A Fine Day on the Reserve

Thursday dawned calm and slightly misty with a promise of sunshine to come.

Misty morning at Ivy North

Early morning over Ivy Lake

I am not sure if they were doing the Wildlife Trust’s 7 Days of Wild Christmas, checkout #7DaysofWildChristmas for more on this, but there were lots of visitors on the reserve on Wednesday and they certainly saw a lot of wildlife.

From Ivy North hide the bittern was seen by most who were willing to spend a little time looking and some had excellent views. The picture below was sent in by John Parr after he took it on Saturday from Ivy North hide.

Bittern by John Parr

Bittern by John Parr

As well as the bittern, water rail and Cetti’s warbler were also frequently on show from Ivy North hide. Further out on Ivy Lake a good variety of ducks were on view, there remains an unusually large number of pochard around, with up to 100 on Ivy Lake alone at times. At dusk a single great white egret roosted in the trees.

At the Woodland hide the usual common woodland birds have now been joined by a few reed bunting, attracted by the seed spread on the ground, we have still yet to see any brambling though.

On Ibsley Water the flock of linnet was again feeding on the shore near Tern hide whilst out on the lake up to a dozen goldeneye, over 40 pintail, 200 or so wigeon and the single black-necked grebe. In the late afternoon the gull roost included a Caspian gull, but there was still no sign fop the ring-billed gull, which looks increasingly likely to have moved on somewhere.

As it was Thursday there was a volunteer task on the reserve and six volunteers joined me in doing some willow scrub clearance and pollarding in the reedbed area between Goosander and Lapwing hides. The area is a former silt pond and had grown up with a very uniform cover of closely spaced and rather weakly growing willows, not a habitat with great wildlife value. By opening up clearings and making pollards of the stronger growing willows we can diversify the habitat, making it suitable for a much wider range of wildlife. In particular the open clearings have proved very popular with the areas strong adder population.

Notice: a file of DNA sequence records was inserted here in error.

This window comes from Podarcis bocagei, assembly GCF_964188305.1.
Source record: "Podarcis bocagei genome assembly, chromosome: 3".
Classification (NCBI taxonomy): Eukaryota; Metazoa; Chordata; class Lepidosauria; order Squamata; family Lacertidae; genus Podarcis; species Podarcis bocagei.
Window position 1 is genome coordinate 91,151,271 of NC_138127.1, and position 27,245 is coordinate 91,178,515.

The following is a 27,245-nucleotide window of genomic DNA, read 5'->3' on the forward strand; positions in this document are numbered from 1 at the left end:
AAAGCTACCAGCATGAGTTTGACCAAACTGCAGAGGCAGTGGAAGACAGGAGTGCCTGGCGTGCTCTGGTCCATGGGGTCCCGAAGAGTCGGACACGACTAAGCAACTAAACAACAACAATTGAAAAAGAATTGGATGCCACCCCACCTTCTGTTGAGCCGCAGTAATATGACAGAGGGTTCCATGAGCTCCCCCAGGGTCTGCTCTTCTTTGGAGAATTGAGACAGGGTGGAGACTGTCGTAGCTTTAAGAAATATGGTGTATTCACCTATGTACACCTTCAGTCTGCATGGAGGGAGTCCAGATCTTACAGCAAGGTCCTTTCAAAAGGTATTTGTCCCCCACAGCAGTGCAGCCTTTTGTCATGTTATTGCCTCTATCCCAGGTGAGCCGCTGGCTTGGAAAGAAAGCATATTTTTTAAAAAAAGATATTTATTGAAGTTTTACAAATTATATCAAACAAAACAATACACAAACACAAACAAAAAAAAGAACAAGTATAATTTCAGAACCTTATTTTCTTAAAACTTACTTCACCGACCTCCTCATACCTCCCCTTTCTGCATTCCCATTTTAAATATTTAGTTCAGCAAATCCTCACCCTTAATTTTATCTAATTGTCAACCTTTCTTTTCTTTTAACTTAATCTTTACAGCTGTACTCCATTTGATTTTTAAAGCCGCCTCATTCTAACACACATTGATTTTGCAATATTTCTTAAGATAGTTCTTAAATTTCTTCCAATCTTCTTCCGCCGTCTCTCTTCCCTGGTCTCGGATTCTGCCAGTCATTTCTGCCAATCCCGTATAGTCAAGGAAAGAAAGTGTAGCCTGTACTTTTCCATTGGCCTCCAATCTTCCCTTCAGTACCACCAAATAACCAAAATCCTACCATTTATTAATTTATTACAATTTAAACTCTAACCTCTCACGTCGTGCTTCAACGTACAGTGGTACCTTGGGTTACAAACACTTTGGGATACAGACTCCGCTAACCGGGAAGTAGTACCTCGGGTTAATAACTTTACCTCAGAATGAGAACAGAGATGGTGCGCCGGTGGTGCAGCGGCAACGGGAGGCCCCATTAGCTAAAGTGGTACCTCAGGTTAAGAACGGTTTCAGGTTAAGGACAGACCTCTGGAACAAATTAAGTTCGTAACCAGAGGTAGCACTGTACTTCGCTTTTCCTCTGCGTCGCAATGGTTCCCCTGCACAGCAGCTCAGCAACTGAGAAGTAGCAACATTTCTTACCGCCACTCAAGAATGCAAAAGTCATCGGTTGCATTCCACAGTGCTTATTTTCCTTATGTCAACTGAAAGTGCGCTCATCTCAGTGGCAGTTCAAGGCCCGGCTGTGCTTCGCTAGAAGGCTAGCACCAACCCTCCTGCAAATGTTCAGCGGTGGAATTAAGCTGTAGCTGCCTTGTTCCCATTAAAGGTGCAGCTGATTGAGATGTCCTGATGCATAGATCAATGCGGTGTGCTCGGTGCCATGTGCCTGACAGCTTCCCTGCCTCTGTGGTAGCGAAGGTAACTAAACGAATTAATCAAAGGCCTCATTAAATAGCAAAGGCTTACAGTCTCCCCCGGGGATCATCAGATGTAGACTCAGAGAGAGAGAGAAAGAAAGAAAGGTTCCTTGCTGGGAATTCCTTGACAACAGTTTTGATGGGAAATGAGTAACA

The mild weather continues and there are signs of this all around the reserve. On the path to Ivy North hide I found a red campion still in flower.

red campion flower

red campion in flower

Nearby the leaves of lord’s and ladies are well up through the leaf litter.

lords and ladies

lords and ladies

Near the Centre there are patches of speedwell in the gravel and many are in flower.

speedwell

speedwell

The mild conditions, along with the damp conditions are proving good for fungi, with many particularly small species to be found if you look closely. One of the commonest species on well rotted wet logs is the candle snuff fungus.

candle snuff

candle snuff

 

 

It’s a Small World

Boxing Day was quite busy at Blashford, with a fair few visitors on the reserve, most who were prepared to spend the time waiting saw the bittern at Ivy North hide. Whilst they waited good views were to be had of water rail and Cetti’s warbler.

From the hides on Ibsley Water the black-necked grebe could be distantly seen along with at least two water pipit and near Tern hide, at least 85 linnet. An adult female marsh harrier crossed over the lake a few times and a sparrowhawk was seen trying to hunt the small starling roost int he late afternoon. The starling roost has evidently relocated having dropped from tens of thousands to a few hundred. I could also find no sign of any great white egret, even at dusk when I looked at the usual roost site, none could be found.

linnets

Part of the linnet flock on the shore beside Tern hide, there are lots of them but they are hard to pick out!

I had a look through the gull roost and there were good numbers of lesser black-backed gull and black-headed gull, but only 14 common gull, two yellow-legged gull and no sign of the ring-billed gull or Caspian gull. Obviously I could not check all the gulls present but conditions were very good, so I was disappointed not to find either species.

Away from the birds I came across an oak branch with a remarkable habitat growing across it, just one branch had it’s own forest of lichen, moss and fungi, small in scale but extraordinary.

lichens

lichen and moss on oak branch

lichen and moss 2

More lichen and moss

hair lichen

hair-like lichen

fungus

A small fungus (I think)

It might be only just after Christmas, but signs of spring were to be found. I saw snowdrops pushing through the ground and the hazel catkins are opening.

hazel catkins

hazel catkins

I also heard singing mistle thrush and great tit as well as the year round singers like robin and Cetti’s warbler.

Festive Opening